Researchers measured the activity of 500 neurons in two monkeys involved in the planning of motor behaviors from multiple areas in both of their brain's cerebral hemispheres. Nicolelis said this neural activity is much more complicated than that involved in moving each arm separately.
 
As the monkeys became more skilled at using their brains to move their virtual arms, researchers saw signs of brain plasticity or neuronal growth, a possible sign the monkeys were incorporating the virtual arms into their own mental image.
 
Nicolelis said scientists are now developing a brain-controlled neuroprosthetic vest to allow the wearer to control prosthetic devices.  The device translates the electrical signals from the brain into motor commands and eventually digital signals that a machine inside the vest can read.
 
Nicolelis said the vest will be unveiled at the 2014 World Cup in Brazil.
 
“And we hope to make a demonstration during the opening ceremony by having a young paraplegic, a Brazilian adult, to walk into the field using this vest, wearing this vest, controlled by brain activity and being in charge of the opening kick-off of the World Cup,” he said.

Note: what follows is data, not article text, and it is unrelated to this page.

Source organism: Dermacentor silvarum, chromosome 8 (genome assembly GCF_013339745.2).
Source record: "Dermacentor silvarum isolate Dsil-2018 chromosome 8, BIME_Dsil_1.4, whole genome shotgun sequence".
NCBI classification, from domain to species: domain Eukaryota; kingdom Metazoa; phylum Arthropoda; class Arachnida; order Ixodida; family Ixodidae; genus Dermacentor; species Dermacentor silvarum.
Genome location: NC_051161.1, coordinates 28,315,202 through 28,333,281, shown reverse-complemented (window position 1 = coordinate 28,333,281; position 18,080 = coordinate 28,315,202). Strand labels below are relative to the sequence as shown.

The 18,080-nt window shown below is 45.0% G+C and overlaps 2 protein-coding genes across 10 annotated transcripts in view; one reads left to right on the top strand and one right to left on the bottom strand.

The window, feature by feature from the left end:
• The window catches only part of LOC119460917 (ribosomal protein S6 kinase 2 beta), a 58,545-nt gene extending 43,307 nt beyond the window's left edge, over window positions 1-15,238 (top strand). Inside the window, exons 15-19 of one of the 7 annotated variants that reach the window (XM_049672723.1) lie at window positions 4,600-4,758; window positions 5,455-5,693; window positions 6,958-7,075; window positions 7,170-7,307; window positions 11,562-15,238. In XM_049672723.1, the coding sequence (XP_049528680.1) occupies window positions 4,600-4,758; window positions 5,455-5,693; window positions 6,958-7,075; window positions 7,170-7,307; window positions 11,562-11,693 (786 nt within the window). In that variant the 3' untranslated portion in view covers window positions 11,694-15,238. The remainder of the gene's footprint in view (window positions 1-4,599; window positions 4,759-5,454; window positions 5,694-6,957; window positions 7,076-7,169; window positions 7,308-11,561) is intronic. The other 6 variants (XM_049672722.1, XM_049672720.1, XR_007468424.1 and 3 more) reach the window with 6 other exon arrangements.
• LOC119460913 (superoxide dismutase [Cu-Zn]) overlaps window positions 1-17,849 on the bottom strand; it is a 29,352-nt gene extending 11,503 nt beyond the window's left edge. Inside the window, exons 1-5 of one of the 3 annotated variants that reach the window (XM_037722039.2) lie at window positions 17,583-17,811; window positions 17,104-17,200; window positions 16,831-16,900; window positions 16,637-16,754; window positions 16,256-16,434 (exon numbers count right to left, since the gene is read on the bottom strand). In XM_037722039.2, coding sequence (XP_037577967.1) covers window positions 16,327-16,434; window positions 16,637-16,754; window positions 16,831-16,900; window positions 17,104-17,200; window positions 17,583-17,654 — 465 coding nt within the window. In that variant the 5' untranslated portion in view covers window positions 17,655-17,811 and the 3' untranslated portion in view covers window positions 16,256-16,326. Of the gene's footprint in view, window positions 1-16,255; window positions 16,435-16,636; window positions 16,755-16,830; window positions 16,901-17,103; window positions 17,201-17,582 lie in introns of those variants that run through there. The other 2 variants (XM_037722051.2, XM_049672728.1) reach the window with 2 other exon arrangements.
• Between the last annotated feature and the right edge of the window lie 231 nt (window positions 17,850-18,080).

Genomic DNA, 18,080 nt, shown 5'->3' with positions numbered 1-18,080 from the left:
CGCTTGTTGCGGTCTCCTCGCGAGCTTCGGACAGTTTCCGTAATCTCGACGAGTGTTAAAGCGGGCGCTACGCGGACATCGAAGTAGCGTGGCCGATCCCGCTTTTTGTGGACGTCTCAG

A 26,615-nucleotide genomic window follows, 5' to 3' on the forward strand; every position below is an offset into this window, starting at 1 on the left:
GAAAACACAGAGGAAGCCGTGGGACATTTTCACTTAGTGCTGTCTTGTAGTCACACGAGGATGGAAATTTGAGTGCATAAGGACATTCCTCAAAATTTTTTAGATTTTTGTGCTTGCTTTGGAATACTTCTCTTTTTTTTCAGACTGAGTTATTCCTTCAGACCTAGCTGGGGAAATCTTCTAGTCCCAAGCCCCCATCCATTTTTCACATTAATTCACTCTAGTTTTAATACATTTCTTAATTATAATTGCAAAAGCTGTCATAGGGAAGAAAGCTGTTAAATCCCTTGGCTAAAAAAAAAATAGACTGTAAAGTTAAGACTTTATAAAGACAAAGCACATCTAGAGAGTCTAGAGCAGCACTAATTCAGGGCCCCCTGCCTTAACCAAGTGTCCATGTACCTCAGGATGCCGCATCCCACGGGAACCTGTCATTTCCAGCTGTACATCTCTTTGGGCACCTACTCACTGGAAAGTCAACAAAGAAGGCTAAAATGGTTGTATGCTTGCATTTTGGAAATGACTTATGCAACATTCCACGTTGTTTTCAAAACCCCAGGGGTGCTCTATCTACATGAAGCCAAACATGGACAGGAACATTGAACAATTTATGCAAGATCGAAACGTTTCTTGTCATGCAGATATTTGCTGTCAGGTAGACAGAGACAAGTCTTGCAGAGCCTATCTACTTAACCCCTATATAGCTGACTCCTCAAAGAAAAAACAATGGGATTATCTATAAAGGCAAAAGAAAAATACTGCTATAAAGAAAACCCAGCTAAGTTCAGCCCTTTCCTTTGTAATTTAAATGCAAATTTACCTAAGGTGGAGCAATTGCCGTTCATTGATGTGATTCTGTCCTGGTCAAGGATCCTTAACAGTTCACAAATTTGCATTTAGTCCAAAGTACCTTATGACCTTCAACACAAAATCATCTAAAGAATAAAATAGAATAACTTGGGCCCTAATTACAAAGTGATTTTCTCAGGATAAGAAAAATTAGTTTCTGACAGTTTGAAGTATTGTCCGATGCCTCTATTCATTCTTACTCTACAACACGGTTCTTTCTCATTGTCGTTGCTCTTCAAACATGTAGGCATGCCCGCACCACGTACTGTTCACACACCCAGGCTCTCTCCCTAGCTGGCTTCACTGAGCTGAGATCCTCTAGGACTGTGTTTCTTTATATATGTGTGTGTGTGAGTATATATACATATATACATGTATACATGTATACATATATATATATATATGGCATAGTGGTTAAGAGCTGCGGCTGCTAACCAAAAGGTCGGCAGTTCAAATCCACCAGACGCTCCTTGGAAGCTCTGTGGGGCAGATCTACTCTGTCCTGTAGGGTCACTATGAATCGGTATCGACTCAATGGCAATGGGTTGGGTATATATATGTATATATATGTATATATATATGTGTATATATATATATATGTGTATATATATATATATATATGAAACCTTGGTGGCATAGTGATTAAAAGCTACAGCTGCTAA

The vest could potentially help people with spinal cord injuries, and also paralysis caused by a number of diseases.
 
An article on rhesus monkeys using their minds to control virtual arms is published in the journal Science Translational Medicine.

You May Like

Sydney Hostage-taker Failed to Manipulate Social Media

Gunman forced captives to use personal Facebook, YouTube accounts to issue his demands; online community helped flag messages, urged others not to share them More

UN Seeks $8.4 Billion to Help War-Hit Syrians

Effort aimed at helping Syrians displaced within their own country and those who've fled to neighboring ones More

Who Are the Pakistani Taliban?

It's an umbrella group of militant organizations whose objective is enforcement of Sharia in Pakistan 'whether through peace or war' More

This forum has been closed.
Comment Sorting
Comments
     
by: rodrigo machado from: rio de janeiro brazil